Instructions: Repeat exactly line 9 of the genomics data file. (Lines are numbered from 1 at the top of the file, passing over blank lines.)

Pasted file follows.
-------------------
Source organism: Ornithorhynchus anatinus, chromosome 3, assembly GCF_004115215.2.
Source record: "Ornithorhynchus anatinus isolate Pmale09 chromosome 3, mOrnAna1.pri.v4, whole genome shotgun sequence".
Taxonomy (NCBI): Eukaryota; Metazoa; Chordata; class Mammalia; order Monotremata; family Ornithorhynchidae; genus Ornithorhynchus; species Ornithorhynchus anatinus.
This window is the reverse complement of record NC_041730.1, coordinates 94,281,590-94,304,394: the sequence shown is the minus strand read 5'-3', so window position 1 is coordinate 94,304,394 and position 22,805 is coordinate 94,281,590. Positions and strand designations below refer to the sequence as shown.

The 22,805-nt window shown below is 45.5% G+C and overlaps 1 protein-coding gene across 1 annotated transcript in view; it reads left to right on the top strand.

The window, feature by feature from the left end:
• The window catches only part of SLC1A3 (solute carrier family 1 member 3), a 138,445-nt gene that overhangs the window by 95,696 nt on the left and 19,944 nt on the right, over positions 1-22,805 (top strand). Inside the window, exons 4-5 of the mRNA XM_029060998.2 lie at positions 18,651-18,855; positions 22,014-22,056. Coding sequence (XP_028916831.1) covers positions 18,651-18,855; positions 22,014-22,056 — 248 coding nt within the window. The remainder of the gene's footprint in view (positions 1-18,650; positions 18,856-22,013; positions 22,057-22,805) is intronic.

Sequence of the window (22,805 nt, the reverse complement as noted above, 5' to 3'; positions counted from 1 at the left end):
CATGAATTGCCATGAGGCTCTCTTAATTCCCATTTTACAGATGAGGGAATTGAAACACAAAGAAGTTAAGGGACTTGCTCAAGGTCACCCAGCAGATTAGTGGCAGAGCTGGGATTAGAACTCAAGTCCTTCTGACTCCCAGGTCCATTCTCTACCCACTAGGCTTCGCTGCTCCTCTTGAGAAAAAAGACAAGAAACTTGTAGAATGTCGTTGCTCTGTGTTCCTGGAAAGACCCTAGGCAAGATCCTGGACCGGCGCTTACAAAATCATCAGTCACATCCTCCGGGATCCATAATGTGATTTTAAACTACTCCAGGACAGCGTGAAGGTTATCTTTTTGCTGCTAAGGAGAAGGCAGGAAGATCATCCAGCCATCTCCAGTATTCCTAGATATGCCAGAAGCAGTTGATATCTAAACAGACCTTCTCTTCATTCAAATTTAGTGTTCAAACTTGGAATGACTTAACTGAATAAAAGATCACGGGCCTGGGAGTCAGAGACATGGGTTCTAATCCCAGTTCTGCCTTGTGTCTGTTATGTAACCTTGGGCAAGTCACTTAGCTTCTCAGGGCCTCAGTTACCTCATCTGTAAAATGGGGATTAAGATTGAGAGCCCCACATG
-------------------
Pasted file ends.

CATGAATTGCCATGAGGCTCTCTTAATTCCCATTTTACAGATGAGGGAATTGAAACACAAAGAAGTTAAGGGACTTGCTCAAGGTCACCCAGCAGATTAGTGGCAGAGCTGGGATTAGAACTCAAGTCCTTCTGACTCCCAGGTCCATTCTCTACCCACTAGGCTTCGCTGCTCCTCTTGAGAAAAAAGACAAGAAACTTGTAGAATGTCGTTGCTCTGTGTTCCTGGAAAGACCCTAGGCAAGATCCTGGACCGGCGCTTACAAAATCATCAGTCACATCCTCCGGGATCCATAATGTGATTTTAAACTACTCCAGGACAGCGTGAAGGTTATCTTTTTGCTGCTAAGGAGAAGGCAGGAAGATCATCCAGCCATCTCCAGTATTCCTAGATATGCCAGAAGCAGTTGATATCTAAACAGACCTTCTCTTCATTCAAATTTAGTGTTCAAACTTGGAATGACTTAACTGAATAAAAGATCACGGGCCTGGGAGTCAGAGACATGGGTTCTAATCCCAGTTCTGCCTTGTGTCTGTTATGTAACCTTGGGCAAGTCACTTAGCTTCTCAGGGCCTCAGTTACCTCATCTGTAAAATGGGGATTAAGATTGAGAGCCCCACATG